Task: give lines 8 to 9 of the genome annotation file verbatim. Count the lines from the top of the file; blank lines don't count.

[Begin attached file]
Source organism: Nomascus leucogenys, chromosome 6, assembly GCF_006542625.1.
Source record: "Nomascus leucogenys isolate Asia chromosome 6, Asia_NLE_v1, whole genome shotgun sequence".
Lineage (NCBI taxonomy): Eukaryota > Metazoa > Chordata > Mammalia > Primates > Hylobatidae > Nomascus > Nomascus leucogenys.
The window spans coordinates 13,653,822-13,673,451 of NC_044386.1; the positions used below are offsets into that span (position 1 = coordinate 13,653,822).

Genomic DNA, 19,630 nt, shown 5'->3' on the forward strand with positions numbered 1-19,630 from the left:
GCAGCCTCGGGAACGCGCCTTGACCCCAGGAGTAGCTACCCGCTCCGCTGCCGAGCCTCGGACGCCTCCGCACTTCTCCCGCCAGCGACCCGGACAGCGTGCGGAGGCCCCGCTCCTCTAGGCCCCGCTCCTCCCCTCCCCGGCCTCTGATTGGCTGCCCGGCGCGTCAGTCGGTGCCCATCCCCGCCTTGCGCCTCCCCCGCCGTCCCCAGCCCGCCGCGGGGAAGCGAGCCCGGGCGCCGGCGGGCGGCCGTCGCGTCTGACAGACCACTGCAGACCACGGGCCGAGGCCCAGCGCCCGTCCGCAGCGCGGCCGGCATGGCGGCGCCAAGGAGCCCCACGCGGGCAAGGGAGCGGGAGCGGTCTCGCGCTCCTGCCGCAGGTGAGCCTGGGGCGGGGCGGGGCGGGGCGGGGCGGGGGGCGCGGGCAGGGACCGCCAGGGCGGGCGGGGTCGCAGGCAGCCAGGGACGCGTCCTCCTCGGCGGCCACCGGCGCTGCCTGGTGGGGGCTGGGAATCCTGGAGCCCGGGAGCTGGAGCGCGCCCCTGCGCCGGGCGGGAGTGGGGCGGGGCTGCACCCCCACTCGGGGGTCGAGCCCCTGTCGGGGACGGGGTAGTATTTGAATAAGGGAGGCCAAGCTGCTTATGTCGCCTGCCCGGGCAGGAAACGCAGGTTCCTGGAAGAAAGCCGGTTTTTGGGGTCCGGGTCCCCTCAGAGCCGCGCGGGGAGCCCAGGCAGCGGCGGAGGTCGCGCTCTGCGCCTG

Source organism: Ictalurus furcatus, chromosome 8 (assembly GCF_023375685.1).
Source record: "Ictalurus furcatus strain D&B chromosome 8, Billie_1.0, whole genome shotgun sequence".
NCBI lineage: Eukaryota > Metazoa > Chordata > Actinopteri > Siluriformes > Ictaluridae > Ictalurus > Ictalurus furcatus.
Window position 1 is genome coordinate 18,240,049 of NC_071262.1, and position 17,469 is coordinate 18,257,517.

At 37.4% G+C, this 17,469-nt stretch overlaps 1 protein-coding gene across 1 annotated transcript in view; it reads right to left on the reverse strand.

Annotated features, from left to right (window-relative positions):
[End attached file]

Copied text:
Source record: "Ictalurus furcatus strain D&B chromosome 8, Billie_1.0, whole genome shotgun sequence".
NCBI lineage: Eukaryota > Metazoa > Chordata > Actinopteri > Siluriformes > Ictaluridae > Ictalurus > Ictalurus furcatus.